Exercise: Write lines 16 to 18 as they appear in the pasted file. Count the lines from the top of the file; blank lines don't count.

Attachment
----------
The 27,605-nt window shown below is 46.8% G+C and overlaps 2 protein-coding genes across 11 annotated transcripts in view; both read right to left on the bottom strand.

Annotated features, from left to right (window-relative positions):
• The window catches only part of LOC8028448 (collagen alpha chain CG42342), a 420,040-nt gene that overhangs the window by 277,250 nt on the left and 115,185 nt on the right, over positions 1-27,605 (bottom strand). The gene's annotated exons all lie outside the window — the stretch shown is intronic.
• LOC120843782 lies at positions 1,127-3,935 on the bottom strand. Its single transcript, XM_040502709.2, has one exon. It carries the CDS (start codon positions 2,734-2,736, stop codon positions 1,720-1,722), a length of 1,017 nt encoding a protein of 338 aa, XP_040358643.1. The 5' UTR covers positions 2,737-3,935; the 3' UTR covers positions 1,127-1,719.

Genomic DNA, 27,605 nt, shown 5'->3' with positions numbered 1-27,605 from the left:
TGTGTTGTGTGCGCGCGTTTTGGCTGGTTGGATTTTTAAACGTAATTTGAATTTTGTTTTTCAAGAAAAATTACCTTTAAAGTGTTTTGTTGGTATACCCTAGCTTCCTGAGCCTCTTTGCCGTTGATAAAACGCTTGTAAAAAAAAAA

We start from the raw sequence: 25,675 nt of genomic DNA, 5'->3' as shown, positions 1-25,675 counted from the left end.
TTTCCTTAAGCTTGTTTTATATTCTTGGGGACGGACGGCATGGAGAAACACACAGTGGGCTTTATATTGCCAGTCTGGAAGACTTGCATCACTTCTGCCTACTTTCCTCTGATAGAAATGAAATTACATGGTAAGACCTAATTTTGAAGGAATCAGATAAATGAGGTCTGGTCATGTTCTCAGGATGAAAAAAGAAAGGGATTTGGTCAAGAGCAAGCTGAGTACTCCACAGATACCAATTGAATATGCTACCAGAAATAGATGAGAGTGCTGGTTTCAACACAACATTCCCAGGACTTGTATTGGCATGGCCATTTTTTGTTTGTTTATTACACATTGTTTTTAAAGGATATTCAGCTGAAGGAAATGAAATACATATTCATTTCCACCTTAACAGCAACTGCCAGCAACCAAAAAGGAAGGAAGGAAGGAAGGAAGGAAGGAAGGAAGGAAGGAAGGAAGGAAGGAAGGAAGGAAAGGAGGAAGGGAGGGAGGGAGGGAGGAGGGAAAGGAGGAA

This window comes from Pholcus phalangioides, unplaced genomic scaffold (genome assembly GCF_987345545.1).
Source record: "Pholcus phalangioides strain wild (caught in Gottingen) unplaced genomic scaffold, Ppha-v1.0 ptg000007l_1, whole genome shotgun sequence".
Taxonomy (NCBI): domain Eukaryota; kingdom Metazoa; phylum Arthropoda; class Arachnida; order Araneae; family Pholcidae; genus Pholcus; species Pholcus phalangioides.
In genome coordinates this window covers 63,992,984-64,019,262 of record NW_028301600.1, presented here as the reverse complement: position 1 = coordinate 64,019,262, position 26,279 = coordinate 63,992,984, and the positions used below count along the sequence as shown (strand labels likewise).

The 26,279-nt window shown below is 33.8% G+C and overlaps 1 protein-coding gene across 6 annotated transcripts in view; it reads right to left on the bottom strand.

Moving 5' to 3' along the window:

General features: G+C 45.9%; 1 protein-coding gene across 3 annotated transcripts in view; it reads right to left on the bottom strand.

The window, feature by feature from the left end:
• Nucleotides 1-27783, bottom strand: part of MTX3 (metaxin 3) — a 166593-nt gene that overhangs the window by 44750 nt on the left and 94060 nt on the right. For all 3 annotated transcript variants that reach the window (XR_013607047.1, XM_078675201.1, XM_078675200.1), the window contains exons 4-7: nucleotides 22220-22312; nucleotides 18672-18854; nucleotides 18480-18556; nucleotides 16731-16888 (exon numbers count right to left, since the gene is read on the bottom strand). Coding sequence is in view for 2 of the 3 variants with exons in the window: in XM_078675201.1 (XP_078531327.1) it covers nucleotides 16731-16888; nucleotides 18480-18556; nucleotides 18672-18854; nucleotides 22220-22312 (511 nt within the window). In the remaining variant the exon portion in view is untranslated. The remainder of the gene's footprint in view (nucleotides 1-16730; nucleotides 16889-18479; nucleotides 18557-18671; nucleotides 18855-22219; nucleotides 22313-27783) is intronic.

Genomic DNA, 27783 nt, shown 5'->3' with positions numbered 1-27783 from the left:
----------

The window, feature by feature from the left end:
• Nucleotides 1-27783, bottom strand: part of MTX3 (metaxin 3) — a 166593-nt gene that overhangs the window by 44750 nt on the left and 94060 nt on the right. For all 3 annotated transcript variants that reach the window (XR_013607047.1, XM_078675201.1, XM_078675200.1), the window contains exons 4-7: nucleotides 22220-22312; nucleotides 18672-18854; nucleotides 18480-18556; nucleotides 16731-16888 (exon numbers count right to left, since the gene is read on the bottom strand). Coding sequence is in view for 2 of the 3 variants with exons in the window: in XM_078675201.1 (XP_078531327.1) it covers nucleotides 16731-16888; nucleotides 18480-18556; nucleotides 18672-18854; nucleotides 22220-22312 (511 nt within the window). In the remaining variant the exon portion in view is untranslated. The remainder of the gene's footprint in view (nucleotides 1-16730; nucleotides 16889-18479; nucleotides 18557-18671; nucleotides 18855-22219; nucleotides 22313-27783) is intronic.

Genomic DNA, 27783 nt, shown 5'->3' with positions numbered 1-27783 from the left: